What changes did Supreme Court’s March 20 order bring to SC/ST Act and why did Dalits protest?

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New Delhi | April 3, 2018 5:00 PM

The Supreme Court on Tuesday refused to stay its earlier order that apparently diluted certain provisions of the SC/ST (Prevention of Atrocities) Act.

Supreme Court puts stay on its March 20 SC/ST order. (PTI)

The Supreme Court on Tuesday refused to stay its earlier order that apparently diluted certain provisions of the SC/ST (Prevention of Atrocities) Act. Hearing a review petition filed by the Centre seeking a stay on its ruling that changed certain provisions of the SC/ST Act, the apex court refused to stay it’s March 20 order. It also asked all parties to submit detailed replies within two days and posted the matter for hearing after 10 days.

The hearing in the Supreme Court came a day after at least nine people were killed and several others injured as violence marred protests during the Bharat Bandh called in protest against the changes effected as a result of the top court’s order. Taking note of the violence, the SC bench headed by Justice Adarsh Kumar Goel observed that those protesting on the streets had not read the copy of the judgment properly. “Those agitating on streets may not have even read our judgment. Vested interests are also involved sometimes. We are only concerned about innocent people being put behind bars. We are not against the Act at all. But innocents can’t be punished on unilateral version. Why does government want people to be arrested without verification,” the SC observed.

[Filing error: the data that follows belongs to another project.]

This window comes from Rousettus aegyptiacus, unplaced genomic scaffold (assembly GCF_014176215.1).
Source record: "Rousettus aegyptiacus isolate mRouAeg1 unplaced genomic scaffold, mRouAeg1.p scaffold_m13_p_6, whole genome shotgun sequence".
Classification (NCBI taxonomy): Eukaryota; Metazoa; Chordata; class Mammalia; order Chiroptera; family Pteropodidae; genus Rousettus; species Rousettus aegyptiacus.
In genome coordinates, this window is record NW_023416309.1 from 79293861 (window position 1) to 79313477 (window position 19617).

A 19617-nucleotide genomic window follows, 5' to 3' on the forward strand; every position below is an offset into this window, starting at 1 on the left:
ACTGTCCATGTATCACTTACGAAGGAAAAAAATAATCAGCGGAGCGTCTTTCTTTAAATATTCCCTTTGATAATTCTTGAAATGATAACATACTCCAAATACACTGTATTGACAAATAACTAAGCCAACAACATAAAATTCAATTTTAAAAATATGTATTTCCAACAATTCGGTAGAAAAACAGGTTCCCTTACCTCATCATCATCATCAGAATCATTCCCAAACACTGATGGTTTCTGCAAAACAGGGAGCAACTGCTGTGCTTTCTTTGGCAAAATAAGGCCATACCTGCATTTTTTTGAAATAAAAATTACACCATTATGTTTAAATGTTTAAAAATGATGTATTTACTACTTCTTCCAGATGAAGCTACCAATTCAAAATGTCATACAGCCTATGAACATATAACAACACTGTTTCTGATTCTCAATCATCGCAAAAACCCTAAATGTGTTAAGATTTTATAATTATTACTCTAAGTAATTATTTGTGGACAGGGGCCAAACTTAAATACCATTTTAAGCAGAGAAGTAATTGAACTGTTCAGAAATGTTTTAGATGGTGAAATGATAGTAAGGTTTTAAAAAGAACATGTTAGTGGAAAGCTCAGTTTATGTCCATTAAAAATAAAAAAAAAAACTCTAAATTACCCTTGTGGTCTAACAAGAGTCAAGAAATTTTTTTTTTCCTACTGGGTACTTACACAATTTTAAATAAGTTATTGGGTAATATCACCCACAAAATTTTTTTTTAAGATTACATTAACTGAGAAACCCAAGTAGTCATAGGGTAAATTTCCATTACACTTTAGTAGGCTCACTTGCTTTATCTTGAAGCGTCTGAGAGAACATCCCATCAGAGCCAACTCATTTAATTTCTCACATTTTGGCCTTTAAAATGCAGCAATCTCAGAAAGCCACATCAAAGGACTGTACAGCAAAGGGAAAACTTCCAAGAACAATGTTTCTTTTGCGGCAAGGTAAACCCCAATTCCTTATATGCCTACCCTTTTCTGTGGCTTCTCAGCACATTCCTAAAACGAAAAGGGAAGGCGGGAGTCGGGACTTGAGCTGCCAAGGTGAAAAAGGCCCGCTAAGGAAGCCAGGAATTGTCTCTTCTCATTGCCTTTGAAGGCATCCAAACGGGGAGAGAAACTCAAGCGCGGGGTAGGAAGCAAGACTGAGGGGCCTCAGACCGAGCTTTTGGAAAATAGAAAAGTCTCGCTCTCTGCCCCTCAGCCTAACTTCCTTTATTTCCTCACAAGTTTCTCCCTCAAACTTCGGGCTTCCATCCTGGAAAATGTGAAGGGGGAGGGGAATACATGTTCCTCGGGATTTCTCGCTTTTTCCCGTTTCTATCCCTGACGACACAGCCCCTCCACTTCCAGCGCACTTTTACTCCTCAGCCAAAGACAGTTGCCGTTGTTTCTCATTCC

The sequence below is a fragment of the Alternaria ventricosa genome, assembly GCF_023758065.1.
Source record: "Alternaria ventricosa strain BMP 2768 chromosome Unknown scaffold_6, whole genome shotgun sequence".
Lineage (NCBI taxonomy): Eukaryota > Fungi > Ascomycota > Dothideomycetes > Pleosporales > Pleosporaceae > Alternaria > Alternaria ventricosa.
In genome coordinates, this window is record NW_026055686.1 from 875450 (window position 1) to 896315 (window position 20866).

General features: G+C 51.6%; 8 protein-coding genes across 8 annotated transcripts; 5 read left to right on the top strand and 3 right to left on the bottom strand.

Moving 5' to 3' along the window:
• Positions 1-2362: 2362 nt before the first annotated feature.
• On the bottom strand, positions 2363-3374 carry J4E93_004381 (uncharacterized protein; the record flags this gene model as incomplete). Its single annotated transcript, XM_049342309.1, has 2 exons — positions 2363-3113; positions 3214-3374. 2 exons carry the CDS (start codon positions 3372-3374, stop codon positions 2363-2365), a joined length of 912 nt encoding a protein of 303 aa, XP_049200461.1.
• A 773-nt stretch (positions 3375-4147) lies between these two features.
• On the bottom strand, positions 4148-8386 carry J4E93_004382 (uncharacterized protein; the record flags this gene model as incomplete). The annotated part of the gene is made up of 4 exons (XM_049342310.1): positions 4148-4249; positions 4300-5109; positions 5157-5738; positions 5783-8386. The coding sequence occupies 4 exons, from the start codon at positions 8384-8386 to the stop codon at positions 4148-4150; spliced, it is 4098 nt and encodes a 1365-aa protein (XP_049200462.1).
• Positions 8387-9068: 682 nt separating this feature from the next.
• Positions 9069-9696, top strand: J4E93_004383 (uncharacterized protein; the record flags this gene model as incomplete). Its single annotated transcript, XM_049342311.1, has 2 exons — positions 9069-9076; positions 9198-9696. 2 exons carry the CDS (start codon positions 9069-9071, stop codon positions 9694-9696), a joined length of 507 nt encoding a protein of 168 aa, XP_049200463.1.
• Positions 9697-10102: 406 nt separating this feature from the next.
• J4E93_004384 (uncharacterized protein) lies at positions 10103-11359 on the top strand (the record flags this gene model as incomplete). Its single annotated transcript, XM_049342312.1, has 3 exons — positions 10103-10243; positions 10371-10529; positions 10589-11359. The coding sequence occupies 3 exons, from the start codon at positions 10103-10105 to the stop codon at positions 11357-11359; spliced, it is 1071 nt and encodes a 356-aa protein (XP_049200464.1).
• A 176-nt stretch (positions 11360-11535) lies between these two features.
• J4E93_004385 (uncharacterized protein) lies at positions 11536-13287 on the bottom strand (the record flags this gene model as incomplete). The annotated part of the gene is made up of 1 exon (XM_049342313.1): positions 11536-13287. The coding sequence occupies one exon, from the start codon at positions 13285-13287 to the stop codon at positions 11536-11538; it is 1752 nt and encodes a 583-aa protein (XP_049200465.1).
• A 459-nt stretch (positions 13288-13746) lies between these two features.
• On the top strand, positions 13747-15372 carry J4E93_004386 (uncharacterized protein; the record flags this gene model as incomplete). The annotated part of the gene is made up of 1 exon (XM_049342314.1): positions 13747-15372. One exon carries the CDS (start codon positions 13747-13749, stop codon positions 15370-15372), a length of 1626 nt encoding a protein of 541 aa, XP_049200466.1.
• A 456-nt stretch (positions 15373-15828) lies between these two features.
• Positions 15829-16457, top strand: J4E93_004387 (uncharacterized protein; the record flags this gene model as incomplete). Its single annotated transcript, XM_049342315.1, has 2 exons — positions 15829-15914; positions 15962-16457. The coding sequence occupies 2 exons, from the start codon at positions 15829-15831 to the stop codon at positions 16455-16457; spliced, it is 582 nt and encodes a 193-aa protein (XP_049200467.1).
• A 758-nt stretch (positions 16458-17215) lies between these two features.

What changes did the SC order bring to the SC/ST Act?

* On March 20, the top court banned registration of criminal cases and automatic arrests under the SC/ST Act, triggering a nationwide protest by the Dalit community.

* The Supreme court had said that public servants cannot be prosecuted without the approval of the appointing authority and private citizens can be arrested only after an inquiry under the law.

* It also said that a preliminary inquiry under the Act would be conducted by the Deputy Superintendent of Police to be certain that the allegations are not superficial.

* The amendment in the law was a bid to protect honest public servants discharging bona fide duties from being blackmailed with false cases under the Act.

* Earlier provisions in the Act provided for taking immediate action in respect of any complaint relating to harassment of a victim, informant or witness, etc. Any such complaint shall be tried separately from the main case and be concluded within two months.

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